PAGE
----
There was probably the legislative equivalent of high-fives all over Capitol Hill last week, when the Senate followed the House and cleared the Sequestration Transparency Act.
After all, it’s not often these days that any legislation, let alone something dealing with the budget, is approved with overwhelming bipartisan support. And it was indeed both overwhelming and bipartisan: The Senate did the almost unthinkable, passing a budget-related bill by voice vote a week after the House approved it 414-2.
But despite the vote, the bill is anything but a success story. Indeed, it represents so many levels of failure that its eventual enactment (the White House has already indicated the president will sign it and, given the two-thirds support in both Houses, an override would be very likely even if it were vetoed) is anything but a cause for celebration.
The STA corrected an obvious flaw in the Budget Control Act, the law adopted with so much fanfare last August that increased the debt ceiling, created what turned out to be an anything-but-super committee to come up with a deficit reduction plan, and produced the sequestration process if, as ultimately (if not inevitably) happened, the committee failed.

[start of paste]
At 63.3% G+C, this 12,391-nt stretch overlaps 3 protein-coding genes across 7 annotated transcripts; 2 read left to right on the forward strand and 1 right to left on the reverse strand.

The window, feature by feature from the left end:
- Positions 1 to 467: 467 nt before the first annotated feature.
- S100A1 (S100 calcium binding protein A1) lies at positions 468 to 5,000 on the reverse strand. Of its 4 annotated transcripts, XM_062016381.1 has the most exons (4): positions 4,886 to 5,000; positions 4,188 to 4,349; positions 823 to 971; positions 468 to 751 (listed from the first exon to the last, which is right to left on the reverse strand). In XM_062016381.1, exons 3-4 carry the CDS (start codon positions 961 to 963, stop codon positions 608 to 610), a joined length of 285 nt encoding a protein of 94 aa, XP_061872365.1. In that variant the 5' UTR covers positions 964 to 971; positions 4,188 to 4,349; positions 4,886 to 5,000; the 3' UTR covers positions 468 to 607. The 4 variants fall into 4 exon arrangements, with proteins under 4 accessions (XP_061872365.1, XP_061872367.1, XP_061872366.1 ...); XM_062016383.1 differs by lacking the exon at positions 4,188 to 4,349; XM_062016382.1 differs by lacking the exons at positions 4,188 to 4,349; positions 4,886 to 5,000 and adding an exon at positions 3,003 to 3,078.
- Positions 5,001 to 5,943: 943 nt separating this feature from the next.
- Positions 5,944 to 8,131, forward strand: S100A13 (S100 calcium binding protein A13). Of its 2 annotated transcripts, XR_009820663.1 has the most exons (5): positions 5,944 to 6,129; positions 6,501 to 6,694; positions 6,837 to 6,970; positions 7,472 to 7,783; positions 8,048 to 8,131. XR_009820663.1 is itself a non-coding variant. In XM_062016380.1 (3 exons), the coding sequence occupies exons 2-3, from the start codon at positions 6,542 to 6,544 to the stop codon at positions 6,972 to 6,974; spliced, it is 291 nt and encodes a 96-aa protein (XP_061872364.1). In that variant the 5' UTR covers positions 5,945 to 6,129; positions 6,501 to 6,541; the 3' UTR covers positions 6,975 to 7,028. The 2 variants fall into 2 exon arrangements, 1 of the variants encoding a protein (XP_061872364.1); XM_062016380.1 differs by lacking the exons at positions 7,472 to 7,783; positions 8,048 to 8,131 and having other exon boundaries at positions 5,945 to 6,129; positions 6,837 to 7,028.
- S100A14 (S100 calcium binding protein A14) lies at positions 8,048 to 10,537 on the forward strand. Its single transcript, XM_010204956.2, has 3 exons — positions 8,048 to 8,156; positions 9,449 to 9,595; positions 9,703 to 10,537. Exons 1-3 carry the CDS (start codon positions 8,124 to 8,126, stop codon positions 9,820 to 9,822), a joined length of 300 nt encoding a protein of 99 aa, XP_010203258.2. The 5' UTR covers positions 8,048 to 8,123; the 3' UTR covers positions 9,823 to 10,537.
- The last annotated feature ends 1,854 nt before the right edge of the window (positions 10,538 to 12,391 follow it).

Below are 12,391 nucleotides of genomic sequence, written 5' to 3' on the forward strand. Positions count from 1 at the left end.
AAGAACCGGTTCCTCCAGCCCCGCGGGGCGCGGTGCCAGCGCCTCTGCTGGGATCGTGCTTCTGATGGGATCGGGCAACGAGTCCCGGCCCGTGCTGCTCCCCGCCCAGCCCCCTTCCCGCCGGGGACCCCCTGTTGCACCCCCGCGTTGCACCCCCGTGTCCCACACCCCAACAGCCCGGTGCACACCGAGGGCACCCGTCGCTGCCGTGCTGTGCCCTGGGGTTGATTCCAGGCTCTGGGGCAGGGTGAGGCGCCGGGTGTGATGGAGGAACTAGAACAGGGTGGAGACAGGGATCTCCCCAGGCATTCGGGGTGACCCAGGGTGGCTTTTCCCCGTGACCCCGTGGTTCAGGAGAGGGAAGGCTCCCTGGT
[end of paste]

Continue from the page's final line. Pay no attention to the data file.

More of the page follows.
But because of the speed with which the BCA was developed, it didn’t include a requirement that the president reveal in advance which programs would be cut if the sequester occurred. And unlike the situation with the sequesters created by the Gramm-Rudman-Hollings Act in the 1980s, the BCA inadvertently or otherwise gave the president great discretion on how the required spending reductions could be achieved.
The White House wasn’t required to tell anyone before Jan. 2, 2013, and certainly not before the elections, which programs were on the cutting block. That effectively made a deal to prevent the sequester from occurring far more difficult because those who might be affected by the cuts either didn’t know what was coming, couldn’t be sure their preferred program would be hurt or simply assumed it would be protected. As a result, there has been less pressure on Congress and the White House to come up with an alternative to the sequester and prevent the spending reduction part of the fiscal cliff from going into effect.
The fact that the STA was needed means that the legislative process failed. The Budget Control Act was put together at the very last minute, after multiple other efforts had crashed, without the kind of hearings and other reviews that could have made the STA unnecessary. A more deliberative process would have made the decision to not require the president to specify in advance what would be cut intentional rather than inadvertent. That would have made at least the spending cut part of the fiscal cliff less likely and, therefore, would have spared us some of the economic angst of the past few months and the additional heartburn that is still ahead.